A city in Brazil recruited local farmers to help do something U.S. cities have yet to do: end hunger.
By Frances Moore Lappé , posted Feb 13, 2009 in Yes!Magazine
“To search for solutions to hunger means to act within the principle that the status of a citizen surpasses that of a mere consumer.”
CITY OF BELO HORIZONTE, BRAZIL
In writing Diet for a Small Planet, I learned one simple truth: Hunger is not caused by a scarcity of food but a scarcity of democracy. But that realization was only the beginning, for then I had to ask: What does a democracy look like that enables citizens to have a real voice in securing life’s essentials? Does it exist anywhere? Is it possible or a pipe dream? With hunger on the rise here in the United States - one in 10 of us is now turning to food stamps - these questions take on new urgency.
To begin to conceive of the possibility of a culture of empowered citizens making democracy work for them, real-life stories help - not models to adopt wholesale, but examples that capture key lessons. For me, the story of Brazil’s fourth largest city, Belo Horizonte, is a rich trove of such lessons. Belo, a city of 2.5 million people, once had 11 percent of its population living in absolute poverty, and almost 20 percent of its children going hungry. Then in 1993, a newly elected administration declared food a right of citizenship. The officials said, in effect: If you are too poor to buy food in the market - you are no less a citizen. I am still accountable to you.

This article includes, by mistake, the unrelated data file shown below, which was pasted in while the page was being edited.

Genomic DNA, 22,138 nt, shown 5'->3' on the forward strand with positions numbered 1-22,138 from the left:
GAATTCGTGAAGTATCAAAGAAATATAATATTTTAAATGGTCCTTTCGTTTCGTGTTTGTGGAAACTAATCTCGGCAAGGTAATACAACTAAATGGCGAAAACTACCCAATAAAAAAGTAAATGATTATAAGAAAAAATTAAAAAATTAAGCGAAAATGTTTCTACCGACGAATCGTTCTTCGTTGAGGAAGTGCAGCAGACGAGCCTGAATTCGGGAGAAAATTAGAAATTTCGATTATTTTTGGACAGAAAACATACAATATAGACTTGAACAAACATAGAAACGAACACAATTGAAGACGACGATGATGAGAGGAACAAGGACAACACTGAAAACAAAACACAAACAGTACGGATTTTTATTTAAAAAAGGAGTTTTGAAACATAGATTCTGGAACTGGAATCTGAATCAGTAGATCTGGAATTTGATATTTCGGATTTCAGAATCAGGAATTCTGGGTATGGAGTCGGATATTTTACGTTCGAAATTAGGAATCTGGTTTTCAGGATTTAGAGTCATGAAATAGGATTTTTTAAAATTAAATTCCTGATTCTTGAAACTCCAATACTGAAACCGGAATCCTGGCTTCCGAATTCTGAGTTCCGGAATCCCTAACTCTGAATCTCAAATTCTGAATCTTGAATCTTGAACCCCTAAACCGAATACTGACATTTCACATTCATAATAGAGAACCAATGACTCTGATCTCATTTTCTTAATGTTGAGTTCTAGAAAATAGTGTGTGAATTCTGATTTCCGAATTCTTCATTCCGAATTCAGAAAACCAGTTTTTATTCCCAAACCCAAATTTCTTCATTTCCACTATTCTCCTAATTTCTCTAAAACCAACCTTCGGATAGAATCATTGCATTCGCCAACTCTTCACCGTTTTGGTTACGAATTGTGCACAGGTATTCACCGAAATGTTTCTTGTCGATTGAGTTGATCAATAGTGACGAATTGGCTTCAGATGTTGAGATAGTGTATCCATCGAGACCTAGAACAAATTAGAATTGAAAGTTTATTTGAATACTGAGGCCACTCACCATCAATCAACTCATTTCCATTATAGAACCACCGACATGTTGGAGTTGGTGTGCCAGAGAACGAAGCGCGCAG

The new mayor, Patrus Ananias - now leader of the federal anti-hunger effort—began by creating a city agency, which included assembling a 20-member council of citizen, labor, business, and church representatives to advise in the design and implementation of a new food system. The city already involved regular citizens directly in allocating municipal resources - the “participatory budgeting” that started in the 1970s and has since spread across Brazil. During the first six years of Belo’s food-as-a-right policy, perhaps in response to the new emphasis on food security, the number of citizens engaging in the city’s participatory budgeting process doubled to more than 31,000. “
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